God's Word for Today

Saturday, February 23, 2008

Be a building block, not a stumbling block.

This morning I was reading in the book of Romans, chapter 14 where Paul talks about not placing a stumbling block in the way of our brothers and sisters.

RO 14:13 Therefore let us stop passing judgment on one another. Instead, make up your mind not to put any stumbling block or obstacle in your brother's way.

In thinking about this I made the connection that I need to be very careful of my actions. When I am dealing with new believers and even people that I may come in contact with in my every day dealings, that I do not let my action or my words place any stumbling blocks in any one's paths. My words and my actions reflect who I am and where my heart is. As a believer we need to "make up my mind not to put any stumbling block or obsticle" in any ones path. I need to be very careful in how we speak and how we act in the everyday world, because when we interact with others and we do not reflect the love of Christ we have in our hearts, we can either un-intentionally or intentionally leave a very large stumbling block in our wake. When people see us (and I mean me) interacting in a way that does not reflect Christ it gives them the wrong picture of what being a Christian is all about.
It makes me very sad when I think of all the times I fail miserably at this, most of the time I only recognize a failure in hindsight, an then I wish I could go back and change what I said or did. I am thankful that I can always ask my Heavenly Father for forgiveness as well as a new opportunity to demonstrate the love of Christ I have in my heart to those I come in contact with.

I can try to be a building block for Jesus, not a stumbling block of the world.

I can remember :

  • I don’t have to be first in line.
  • I don’t have to get there before the car in front of me.
  • My time is not more valuable than yours.
  • I can smile even when I don’t feel like it.
  • I can say please and thank you.
  • I can be patient in the check out line at the Wal-Mart even if there is a mother with her two cranky toddlers in front of me.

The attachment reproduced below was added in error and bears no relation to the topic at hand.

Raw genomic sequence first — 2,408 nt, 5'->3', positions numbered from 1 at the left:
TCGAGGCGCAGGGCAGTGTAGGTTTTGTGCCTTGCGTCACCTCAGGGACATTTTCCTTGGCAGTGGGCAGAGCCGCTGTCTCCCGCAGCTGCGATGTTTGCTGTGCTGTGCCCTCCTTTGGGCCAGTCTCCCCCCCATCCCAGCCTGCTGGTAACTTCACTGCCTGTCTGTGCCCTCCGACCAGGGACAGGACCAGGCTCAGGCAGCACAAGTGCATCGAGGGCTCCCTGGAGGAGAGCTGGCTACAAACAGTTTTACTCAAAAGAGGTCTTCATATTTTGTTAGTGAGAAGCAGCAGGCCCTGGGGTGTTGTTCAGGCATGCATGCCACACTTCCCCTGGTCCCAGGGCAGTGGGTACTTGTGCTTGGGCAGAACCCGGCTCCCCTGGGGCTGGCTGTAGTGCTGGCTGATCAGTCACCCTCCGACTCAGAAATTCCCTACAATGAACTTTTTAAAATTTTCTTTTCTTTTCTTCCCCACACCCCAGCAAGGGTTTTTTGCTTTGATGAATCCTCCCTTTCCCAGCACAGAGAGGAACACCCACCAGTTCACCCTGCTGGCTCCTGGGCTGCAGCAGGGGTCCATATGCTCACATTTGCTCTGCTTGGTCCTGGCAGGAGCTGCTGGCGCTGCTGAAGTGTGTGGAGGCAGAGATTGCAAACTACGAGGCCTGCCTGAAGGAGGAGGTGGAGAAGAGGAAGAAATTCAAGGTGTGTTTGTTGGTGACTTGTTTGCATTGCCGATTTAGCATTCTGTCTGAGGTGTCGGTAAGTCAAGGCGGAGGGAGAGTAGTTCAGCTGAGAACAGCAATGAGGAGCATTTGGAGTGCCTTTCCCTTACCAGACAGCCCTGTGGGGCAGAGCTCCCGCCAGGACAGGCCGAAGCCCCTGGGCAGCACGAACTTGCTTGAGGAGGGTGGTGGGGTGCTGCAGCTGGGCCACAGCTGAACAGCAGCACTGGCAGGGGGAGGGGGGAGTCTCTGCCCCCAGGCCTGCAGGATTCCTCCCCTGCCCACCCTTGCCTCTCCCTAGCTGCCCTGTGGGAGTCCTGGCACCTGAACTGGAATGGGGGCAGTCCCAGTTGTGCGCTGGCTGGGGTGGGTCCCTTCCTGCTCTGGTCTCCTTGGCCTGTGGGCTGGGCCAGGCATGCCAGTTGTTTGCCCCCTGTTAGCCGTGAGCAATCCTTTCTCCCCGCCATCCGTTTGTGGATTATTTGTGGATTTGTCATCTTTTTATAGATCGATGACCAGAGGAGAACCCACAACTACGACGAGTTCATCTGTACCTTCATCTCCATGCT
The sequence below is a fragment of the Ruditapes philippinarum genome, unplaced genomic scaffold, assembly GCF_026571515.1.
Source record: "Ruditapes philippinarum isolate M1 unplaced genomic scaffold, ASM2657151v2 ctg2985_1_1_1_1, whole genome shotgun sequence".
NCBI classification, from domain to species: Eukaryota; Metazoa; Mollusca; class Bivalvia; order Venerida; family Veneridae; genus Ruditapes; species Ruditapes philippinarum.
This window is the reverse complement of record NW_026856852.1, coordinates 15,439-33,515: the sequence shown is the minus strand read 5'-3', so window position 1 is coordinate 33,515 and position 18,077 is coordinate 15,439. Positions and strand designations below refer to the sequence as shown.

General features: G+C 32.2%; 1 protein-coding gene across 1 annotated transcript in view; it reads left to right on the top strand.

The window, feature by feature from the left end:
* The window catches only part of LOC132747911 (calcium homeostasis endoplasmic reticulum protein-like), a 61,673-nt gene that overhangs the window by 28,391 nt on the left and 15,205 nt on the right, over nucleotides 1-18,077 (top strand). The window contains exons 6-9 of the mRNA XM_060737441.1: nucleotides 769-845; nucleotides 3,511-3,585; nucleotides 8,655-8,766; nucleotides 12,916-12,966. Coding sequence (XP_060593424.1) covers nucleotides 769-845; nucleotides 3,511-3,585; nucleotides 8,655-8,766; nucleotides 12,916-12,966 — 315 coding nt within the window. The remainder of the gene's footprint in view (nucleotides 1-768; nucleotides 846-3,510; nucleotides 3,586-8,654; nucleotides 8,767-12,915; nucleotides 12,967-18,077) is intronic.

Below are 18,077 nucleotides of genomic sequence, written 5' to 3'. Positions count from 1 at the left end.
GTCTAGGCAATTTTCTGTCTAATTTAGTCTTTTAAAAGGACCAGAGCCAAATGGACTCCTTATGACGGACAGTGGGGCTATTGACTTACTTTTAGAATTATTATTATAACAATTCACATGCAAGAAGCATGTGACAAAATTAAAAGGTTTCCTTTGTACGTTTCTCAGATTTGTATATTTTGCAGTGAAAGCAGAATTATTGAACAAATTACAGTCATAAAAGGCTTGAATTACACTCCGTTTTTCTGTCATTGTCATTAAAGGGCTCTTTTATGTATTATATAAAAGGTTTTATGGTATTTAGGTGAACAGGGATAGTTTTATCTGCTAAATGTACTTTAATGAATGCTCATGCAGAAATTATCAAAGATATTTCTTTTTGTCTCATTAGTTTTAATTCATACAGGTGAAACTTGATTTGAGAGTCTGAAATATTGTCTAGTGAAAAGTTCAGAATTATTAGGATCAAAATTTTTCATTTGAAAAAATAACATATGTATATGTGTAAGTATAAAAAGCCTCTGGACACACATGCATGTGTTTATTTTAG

• I don’t need to have the last word.
  • I don’t have to participate in gossip.
  • Not to honk at the car in front of me if they take more that a second to move through the green light.
  • To treat you as I would want to be treated.
  • To leave the table at the Chic-Fil-A (or any place I have been) cleaner than I found it.
  • I can do something for someone without expecting anything in return.
  • I can admit I’m wrong.
  • I can say I’m sorry.
  • I can ask for forgiveness.
  • I can say “I Love YOU!”
  • I can say “Jesus loves you!”

1 comment:

skoots1mom said...

I heard an interesting quote on my way to Buford to attend my aunt and uncle's 60th wedding annivesary.

The quote was "a smile is worth a million intentions".

The more I pondered that, especially over the next couple of hours, the more it sunk in to my hard head.

When I walked into the house, there were probably 20 or so strangers greeting all the family. As I worked through the crowd, I realized several of them were people I had known as a child but didn't recognize their faces due to time and gravity. The one thing that remained and that was a constant though were their smiles...many times I recognized them through their smile and their eyes.

Then when my sister and I were sitting on either side of my Uncle, who is now 80-something and in the deep throws of dimensia, his eyes were bright yet vacant. What remained as it was when I was a child, though, was his smile.

God gave him the strength that day to look at all the visitors, concentrate on their faces trying to pull recognition from somewhere. Even though you could tell "he had no clue who you were", he welcomed your pleasantries, smiled all afternoon, and seemed content.

His wonderful caregivers helped him in many ways...and they did it lovingly. I saw God working through them, comforting him, moving him from table to chair to couch to the wedding cake and to the bathroom! No gruff voices, all done with tender hands and smiles on their faces, to meet him where he was.

My Aunt watched over them --you could see she so wanted to be doing it for him; however, she is now dealing with bad knees and is on a walker/cain herself. She realized her inability and appreciatively accepted the help of others.

I know others struggle with not having that kind of care or those kinds of attitudes from caregivers, and I am so sorry for them. I'm so grateful my uncle and aunt have this support and kindness.

As I had to return home, it was difficult to say goodbye because I don't know how much more time he has, he's so frail.

But I have wonderful memories of his "before life" when I was a child, teenager, and young adult. He loved children and pets with a passion, loved to make things for everyone and give things away. He loved going to Waffle House and having coffee with his old BellSouth buddies. But first and foremost he was a good steward of his family, his love for them and his friends....He was definitely a building block for me.

I'll always have the intentional love he showed me as his niece.

His smile will remain emblazoned in my mind (and I can't help but snicker as I remember his toppled head as he laid asleep in the recliner after lunch--at peace). I kind of like that memory, too!

luv ya,

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